Despite raising an estimated 15.2 million beasts in 2012, representing approximately 17% of Sudan’s livestock, the livestock sector remains severely under-developed. Once of the main problems facing this sector in Sudan, and Eastern Sudan in particular, is the high prevalence of animal diseases, including trans-boundary diseases. These have the potential to seriously affect the health, productivity and trade of livestock and therefore constitute a real threat to rural and pastoral livelihoods.

    State veterinary authorities lack the resources and capacity to detect, monitor and control trans-boundary animal diseases. This is compounded by the weakness of veterinary services and poor infrastructure facilities across the region. Nevertheless, there is considerable potential to increase the level of protection from animal disease by strengthening institutional capacities for epidemio-surveillance and coordination of trans-boundary animal disease control at the state level.

    The European Commission has allocated EUR 3,500,000 under a “Special Fund” for Sudan to address the needs of the most vulnerable populations in Sudan, to support the livestock sector.  It aims to enhance livestock disease control to improve production and trade in East Sudan.

    The Livestock Epidemio-surveillance project – East Sudan (LESP-ES) is being implemented in collaboration between Practical Action Sudan, the Federal Ministry of Livestock, Fisheries & Rangelands and the state ministries of Animal Resources in Sudan’s eastern states (Red Sea, Kassala and Gadarif).

    Kassala state is one of the three beneficiary states of LESP-ES. The state has a rich variety of animal species.

    One of the activities is the establishment of veterinary check points for monitoring animal disease. The check points monitor animal movements to conrol the spread of epidemic diseases (either across boundaries or national states) through professionally recognized activities.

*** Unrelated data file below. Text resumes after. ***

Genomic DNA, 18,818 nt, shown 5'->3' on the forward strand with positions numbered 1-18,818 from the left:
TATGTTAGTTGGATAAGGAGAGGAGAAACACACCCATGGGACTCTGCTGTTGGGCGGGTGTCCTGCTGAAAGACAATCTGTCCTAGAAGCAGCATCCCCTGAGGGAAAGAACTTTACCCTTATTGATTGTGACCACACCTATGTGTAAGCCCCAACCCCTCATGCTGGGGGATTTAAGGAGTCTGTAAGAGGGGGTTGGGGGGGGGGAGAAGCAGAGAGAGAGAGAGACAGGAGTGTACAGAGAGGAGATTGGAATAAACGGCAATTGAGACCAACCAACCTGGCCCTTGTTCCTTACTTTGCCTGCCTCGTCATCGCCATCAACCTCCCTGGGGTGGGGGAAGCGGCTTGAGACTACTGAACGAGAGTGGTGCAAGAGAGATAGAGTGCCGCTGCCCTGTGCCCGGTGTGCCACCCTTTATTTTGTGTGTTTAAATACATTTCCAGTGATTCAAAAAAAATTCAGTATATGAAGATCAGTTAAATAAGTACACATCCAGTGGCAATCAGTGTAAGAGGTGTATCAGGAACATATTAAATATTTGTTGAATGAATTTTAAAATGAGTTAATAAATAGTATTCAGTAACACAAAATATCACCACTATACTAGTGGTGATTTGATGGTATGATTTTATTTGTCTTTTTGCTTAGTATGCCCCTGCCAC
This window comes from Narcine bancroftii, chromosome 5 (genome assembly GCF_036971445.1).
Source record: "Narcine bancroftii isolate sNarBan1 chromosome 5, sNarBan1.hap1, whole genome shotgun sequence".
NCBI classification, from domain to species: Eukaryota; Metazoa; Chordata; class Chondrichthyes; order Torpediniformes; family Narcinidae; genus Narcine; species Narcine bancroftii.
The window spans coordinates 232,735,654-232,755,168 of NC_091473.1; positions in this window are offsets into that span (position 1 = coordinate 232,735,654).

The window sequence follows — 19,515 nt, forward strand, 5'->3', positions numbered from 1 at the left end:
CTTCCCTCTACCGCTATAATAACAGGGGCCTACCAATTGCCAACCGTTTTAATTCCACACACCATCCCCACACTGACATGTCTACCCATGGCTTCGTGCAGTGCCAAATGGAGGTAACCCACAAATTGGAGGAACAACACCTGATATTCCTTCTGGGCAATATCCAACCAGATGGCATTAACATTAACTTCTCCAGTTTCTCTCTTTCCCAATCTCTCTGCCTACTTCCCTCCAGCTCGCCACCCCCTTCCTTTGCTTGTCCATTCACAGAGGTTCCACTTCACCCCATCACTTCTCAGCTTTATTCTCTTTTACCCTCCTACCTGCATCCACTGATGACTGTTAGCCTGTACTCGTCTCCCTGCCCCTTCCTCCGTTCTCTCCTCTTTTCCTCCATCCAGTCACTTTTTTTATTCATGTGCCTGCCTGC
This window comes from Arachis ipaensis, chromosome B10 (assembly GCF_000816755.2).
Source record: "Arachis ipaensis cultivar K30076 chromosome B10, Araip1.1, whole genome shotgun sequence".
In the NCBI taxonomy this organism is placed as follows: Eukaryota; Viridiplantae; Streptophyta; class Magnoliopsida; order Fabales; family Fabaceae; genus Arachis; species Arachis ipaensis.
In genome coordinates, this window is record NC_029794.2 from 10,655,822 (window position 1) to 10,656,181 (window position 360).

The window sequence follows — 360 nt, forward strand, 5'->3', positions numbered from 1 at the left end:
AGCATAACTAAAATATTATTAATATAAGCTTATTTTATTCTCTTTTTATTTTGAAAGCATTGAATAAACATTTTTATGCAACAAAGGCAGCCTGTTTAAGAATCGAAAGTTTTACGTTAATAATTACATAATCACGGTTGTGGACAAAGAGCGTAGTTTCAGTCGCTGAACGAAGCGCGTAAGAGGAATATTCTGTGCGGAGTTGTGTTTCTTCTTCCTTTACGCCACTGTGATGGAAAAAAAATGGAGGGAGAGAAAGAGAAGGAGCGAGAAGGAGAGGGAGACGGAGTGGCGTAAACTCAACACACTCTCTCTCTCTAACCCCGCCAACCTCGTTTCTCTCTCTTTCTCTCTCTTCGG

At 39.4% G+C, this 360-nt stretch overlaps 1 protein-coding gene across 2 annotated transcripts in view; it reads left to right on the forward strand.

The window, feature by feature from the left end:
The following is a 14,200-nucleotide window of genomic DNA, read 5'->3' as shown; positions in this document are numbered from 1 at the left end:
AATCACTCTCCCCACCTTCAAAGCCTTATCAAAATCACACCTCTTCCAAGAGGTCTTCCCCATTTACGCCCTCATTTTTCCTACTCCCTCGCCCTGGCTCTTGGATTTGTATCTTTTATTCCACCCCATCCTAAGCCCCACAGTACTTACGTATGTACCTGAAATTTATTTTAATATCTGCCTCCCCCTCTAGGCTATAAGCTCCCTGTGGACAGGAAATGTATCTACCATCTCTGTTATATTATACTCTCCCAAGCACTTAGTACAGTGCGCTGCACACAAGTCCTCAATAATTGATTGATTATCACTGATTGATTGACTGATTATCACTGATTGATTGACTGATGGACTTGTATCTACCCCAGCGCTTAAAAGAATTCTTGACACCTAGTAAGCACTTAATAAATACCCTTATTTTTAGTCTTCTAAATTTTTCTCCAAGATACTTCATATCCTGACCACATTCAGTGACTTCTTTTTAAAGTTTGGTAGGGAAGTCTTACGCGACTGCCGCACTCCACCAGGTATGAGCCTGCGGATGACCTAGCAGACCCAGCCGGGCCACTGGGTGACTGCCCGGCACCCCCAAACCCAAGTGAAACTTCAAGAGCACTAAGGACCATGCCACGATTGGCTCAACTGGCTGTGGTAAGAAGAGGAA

There are also additional tasks assigned to veterinary check points, namely vaccination services, treatment, awareness raising and disease surveys benefiting the pastoralists, small breeders, farmers, and cattle traders in Kassala State.

    In cooperation with the state General Directorate of Animal Resources, Practical Action Sudan has established five veterinary check points in the form of caravans, distributed in logical geographical locations to provide veterinary services.

    The caravan contains an office and a bedroom for the workers. It was also provided with a motorbike as a means of transport for the technician working at the site under the supervision of a veterinarian. Every check point receives regular visits by veterinarian with a mobile veterinary unit to connect the five points with the state headquarters. Caravan and mobile units are well equipped with all their needs for camps, field work and field diagnostics.